Preference—Most participants preferred the off-canvas menu to menus that completely covered the screen, citing the ability to still have a sense of where they were on the site and easily move back to the page and away from the navigation.

Recommendation—The type of mobile menu being used for the Folwell site has been approved for usability and for OIT support. There are limits to the ways the menu can be configured. The off-canvas style for this menu presents some design and line length issues. The Folwell menu will remain a full-screen design, but will make the “X” icon more noticeable for people who want to close the menu and return to the page they were on.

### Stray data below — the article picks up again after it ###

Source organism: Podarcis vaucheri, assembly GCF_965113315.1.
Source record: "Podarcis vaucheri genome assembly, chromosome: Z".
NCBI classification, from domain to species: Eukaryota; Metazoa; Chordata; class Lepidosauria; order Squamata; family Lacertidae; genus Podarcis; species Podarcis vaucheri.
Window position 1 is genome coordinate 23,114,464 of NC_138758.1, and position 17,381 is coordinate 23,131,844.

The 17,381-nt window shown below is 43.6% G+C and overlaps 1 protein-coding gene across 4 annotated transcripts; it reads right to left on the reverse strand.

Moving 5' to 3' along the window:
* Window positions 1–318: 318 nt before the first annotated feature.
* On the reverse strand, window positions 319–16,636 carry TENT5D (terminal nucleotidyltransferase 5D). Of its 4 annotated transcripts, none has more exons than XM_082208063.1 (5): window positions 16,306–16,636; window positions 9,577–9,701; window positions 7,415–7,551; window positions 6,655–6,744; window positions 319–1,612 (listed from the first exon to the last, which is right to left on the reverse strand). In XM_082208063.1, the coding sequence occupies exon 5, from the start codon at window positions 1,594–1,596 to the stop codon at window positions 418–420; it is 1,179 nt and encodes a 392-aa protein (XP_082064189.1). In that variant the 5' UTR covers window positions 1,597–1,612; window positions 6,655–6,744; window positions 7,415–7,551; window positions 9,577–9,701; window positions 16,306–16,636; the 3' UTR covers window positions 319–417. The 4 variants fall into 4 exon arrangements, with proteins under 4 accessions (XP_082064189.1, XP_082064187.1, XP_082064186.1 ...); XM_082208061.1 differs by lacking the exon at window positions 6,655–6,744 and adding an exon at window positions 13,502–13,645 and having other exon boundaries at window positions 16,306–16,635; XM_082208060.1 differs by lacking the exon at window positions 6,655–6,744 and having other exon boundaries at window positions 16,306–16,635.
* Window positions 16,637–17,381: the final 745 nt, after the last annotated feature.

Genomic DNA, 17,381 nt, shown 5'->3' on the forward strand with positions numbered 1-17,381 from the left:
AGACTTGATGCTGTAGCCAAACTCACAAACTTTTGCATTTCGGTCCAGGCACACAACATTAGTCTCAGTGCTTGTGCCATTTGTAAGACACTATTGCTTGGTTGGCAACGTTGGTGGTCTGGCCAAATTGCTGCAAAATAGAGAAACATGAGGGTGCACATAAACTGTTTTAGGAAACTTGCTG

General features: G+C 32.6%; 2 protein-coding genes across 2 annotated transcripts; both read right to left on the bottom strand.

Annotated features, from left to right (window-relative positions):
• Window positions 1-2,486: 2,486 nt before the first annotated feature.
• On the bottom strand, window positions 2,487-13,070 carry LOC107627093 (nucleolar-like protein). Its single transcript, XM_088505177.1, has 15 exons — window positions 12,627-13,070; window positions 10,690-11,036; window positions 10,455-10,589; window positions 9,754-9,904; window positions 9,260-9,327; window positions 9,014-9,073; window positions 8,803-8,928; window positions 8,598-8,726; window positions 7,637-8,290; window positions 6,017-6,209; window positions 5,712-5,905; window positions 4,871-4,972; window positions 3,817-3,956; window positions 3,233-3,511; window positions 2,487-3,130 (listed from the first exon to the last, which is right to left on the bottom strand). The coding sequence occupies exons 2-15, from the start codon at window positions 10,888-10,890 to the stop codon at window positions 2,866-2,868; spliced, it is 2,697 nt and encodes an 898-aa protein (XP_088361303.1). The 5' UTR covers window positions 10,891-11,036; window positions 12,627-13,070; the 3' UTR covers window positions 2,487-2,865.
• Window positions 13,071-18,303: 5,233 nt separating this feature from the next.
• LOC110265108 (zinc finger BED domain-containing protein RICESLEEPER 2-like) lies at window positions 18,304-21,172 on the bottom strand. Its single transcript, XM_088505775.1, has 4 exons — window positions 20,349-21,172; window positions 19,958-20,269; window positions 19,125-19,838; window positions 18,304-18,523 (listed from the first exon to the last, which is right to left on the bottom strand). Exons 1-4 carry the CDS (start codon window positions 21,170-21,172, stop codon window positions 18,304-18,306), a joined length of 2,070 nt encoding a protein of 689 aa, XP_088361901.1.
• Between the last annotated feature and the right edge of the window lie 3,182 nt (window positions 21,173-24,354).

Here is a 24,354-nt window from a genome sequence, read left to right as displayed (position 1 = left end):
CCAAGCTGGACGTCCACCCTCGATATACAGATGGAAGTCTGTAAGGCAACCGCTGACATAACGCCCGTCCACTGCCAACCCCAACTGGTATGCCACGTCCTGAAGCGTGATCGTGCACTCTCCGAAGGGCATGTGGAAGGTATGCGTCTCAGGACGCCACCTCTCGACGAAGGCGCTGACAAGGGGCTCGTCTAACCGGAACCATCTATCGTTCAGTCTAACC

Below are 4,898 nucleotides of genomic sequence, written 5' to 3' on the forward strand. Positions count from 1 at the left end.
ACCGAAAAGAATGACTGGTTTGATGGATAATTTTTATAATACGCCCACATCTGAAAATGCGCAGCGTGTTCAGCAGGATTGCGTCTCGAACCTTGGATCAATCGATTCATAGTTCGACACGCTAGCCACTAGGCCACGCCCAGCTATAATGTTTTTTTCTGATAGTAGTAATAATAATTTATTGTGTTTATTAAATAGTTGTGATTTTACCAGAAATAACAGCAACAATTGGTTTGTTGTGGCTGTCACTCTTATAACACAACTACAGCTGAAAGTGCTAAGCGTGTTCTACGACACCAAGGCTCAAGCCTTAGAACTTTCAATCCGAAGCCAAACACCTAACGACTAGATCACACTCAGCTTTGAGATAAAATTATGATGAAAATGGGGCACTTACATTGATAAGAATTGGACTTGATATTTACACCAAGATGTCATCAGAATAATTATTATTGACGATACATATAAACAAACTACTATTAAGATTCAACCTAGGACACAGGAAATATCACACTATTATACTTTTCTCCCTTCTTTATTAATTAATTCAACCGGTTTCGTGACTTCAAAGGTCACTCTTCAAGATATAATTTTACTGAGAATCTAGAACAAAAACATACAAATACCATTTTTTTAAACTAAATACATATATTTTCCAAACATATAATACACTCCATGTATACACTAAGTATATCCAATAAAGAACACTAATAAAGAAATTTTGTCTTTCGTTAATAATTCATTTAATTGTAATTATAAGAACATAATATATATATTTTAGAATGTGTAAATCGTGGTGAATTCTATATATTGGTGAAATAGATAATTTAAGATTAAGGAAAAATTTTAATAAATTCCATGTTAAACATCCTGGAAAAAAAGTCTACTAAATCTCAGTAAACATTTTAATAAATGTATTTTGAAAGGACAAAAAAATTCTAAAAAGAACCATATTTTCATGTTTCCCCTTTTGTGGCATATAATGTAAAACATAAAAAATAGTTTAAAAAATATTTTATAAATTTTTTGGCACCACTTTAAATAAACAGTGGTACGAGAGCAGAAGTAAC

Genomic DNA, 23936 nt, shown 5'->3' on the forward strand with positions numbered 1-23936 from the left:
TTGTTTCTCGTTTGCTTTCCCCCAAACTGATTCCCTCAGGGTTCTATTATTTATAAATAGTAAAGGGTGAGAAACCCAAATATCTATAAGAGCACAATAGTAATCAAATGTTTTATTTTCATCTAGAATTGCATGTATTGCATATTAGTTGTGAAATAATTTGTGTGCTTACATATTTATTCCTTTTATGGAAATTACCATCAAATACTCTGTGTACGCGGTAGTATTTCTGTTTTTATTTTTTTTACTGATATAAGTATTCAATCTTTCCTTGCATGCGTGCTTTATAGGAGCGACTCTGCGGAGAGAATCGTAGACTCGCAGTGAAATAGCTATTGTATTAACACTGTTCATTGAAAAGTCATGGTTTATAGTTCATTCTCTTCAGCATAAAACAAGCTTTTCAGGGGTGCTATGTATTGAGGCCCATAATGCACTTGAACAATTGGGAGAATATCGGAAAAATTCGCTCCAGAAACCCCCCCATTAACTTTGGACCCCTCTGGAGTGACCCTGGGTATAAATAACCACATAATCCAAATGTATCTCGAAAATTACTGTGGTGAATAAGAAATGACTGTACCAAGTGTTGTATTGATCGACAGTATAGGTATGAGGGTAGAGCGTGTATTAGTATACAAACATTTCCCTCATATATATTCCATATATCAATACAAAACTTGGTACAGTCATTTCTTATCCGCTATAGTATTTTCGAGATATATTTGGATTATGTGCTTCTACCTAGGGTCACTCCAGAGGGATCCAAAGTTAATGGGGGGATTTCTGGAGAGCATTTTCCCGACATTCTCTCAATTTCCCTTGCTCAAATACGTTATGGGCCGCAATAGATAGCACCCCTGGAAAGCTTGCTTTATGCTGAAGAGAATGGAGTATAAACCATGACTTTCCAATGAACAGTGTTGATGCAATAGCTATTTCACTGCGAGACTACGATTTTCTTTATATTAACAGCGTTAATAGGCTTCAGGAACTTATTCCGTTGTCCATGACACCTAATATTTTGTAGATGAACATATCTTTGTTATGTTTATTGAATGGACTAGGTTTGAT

Issue—Participants thought that tapping on mobile menu item texts (perhaps the ones that included the “>” icon) would give them sub-navigation choices instead of taking them to a page.

Recommendation—The approved menu style links to the page from the text and opens sub-navigation when the “>” icon is clicked. This is common behavior. The size of the “>” will be increased to help mitigate confusion.

Issue—The mobile menu is too gray and isn’t branded. The font is too small and hard to read.

Recommendation—Add brand elements to the menu. Increase the font size and make it darker.

Issue—Participants were not noticing the “>” buttons to go to the sub-navigation, or they didn’t understand how this feature works.

Recommendation—Make the “>” buttons more noticeable.